Community service means any work, service or course of instruction for the betterment of the public at large and includes, any work performed which involves payment to the prison or local authority. The Community Service Order (CSO) requires the youthful offender to perform community service, not exceeding 240 hours in aggregate.
In summary, the CPC does provide for non-custodial sentences at the option of the court. Under current circumstances, the public have no greater interest than that the violators of the MCO be sentenced to be “quarantined” at home.HAFIZ HASSANBukit Baru, Melaka
The views expressed in this article are the author’s own and do not necessarily reflect those of the New Straits Times Read more: New Straits Times »
Charity works In the first place , they are not civilised people. They are stubborn and stupid. The best way is to ask them to participate in helping to clean up the covid19 waste PPE or garbage. They should not be allowed to go home. Put them all at quarantine camp. Community service as volunteers for the frontliners (under supervision of course).. the frontliners need more help and the violators seem to not mind risking their lives by going out.. I think the idea itself will stop a lot of people from violating the MCO rules
Yg sengaja - rotan terus dan kurung kat mana2 pulau Hukum diorg urus jenazah mangsa Covid 19 tanpa PPE Yes it is!!! Lock em up. Community service. Social service Community works Sapu jalan 🧹 & angkut sampah 🗑 It should be meted out on a case-by-case basis: from sneeking out purely for gourmet treats to personal emergencies to care for others to relieve psychological pressure built up inside, etc. Authorities must acknowledge that MCO is psychologically unhealthy esp to the depressed.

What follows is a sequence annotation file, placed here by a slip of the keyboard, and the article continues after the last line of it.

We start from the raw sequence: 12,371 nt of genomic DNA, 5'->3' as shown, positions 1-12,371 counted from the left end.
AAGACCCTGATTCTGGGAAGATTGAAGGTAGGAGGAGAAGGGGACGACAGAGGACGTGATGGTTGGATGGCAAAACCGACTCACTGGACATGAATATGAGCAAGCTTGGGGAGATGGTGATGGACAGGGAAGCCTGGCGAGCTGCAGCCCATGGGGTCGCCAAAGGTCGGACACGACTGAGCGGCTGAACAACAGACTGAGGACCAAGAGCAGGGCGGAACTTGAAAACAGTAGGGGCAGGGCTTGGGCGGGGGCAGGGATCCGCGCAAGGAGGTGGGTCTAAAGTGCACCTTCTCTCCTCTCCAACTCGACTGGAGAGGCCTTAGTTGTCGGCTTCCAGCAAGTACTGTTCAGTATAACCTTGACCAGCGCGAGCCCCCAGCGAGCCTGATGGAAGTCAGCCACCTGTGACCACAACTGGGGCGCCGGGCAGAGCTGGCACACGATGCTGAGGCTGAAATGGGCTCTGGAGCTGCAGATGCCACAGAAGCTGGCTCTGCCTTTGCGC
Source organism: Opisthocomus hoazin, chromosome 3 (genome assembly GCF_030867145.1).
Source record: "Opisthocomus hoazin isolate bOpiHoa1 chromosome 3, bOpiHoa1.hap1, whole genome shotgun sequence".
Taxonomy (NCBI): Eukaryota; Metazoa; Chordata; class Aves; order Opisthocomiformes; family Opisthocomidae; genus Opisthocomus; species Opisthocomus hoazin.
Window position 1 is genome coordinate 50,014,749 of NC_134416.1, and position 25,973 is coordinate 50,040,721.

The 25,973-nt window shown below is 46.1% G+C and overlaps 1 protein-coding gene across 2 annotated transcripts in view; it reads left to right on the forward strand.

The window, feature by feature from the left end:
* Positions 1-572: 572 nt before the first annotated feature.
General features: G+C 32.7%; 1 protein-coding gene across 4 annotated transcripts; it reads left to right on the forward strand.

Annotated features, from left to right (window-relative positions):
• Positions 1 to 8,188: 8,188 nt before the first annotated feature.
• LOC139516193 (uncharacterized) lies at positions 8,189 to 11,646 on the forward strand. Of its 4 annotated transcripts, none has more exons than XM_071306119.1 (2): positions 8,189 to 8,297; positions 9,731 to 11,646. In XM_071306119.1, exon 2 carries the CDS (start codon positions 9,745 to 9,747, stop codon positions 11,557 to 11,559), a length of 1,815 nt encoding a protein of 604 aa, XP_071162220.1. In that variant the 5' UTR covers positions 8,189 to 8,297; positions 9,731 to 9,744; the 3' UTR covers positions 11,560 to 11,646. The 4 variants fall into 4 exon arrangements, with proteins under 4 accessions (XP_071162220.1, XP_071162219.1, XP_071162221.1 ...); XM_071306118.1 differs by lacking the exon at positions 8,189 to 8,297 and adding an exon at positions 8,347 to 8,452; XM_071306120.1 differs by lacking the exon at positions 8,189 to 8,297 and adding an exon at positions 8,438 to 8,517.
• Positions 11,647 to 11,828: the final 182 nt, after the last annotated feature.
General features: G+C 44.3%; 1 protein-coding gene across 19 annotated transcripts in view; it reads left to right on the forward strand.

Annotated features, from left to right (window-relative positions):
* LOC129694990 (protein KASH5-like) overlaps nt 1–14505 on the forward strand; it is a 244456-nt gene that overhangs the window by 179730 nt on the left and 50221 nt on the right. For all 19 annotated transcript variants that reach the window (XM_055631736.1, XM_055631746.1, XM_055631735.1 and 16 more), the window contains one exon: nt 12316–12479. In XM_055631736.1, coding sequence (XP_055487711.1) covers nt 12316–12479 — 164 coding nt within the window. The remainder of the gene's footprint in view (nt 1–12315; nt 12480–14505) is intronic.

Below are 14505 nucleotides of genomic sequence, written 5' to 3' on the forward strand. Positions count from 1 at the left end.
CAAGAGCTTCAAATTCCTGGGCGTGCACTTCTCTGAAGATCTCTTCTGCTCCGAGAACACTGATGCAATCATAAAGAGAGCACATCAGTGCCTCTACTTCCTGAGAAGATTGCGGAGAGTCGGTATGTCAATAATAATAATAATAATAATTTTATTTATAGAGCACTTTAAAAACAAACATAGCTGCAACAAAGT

Community work + fine. Jailing someone over this destroys his future and cost the govt $$. A rm1k fine, dock points from driving licence and community service to pick up rubbish from parks and beaches once a week for 3 months. If teenagers, parents get fined rm500 for their neglect. Home detention. Put a device tracker on their hand and they must report to the police at an assigned time. Lastly after the MCO, get them involved to clean and sanitise the affected areas.
Higher compound JAIL...LOKAP is the best and only way to teach this people. Sorry NST....there is NO OTHER WAY. Offenders need to be taught a LESSON. Duduk diamdiam di RUMAH atau LOKAP....thats it NO other k. RM2000 fine Well seeing they like being out, fine then RM1k. Then assign to community service for 2 weeks at hospitals or part of the disinfecting teams. If they don’t do community service then RM10k fine or jail. Repeat offenders pay RM5k and report for community service.
Jailing might 'encourage' more ppl to violate MCO, especially those who r 1) hungry & want free jail food 2) having turmoils or violence at home therefore they need to escape from home. Community work. Cleaning hospitals after COVID19 dies down and serving coffee, tea and snacks to the forntliners. In jail has to provide food do help on desensitisation work 100% much better
Jailing might burden our penitentiary system. Since perpetrators like to stay outside, make them distribute food & necessities to the needy. we can donate but we dare not go out as we are scared of the virus. Bersihkan sampah2. Cat bangunan atau tembok2. Cuci toilet awam etc. For a certain period. Community work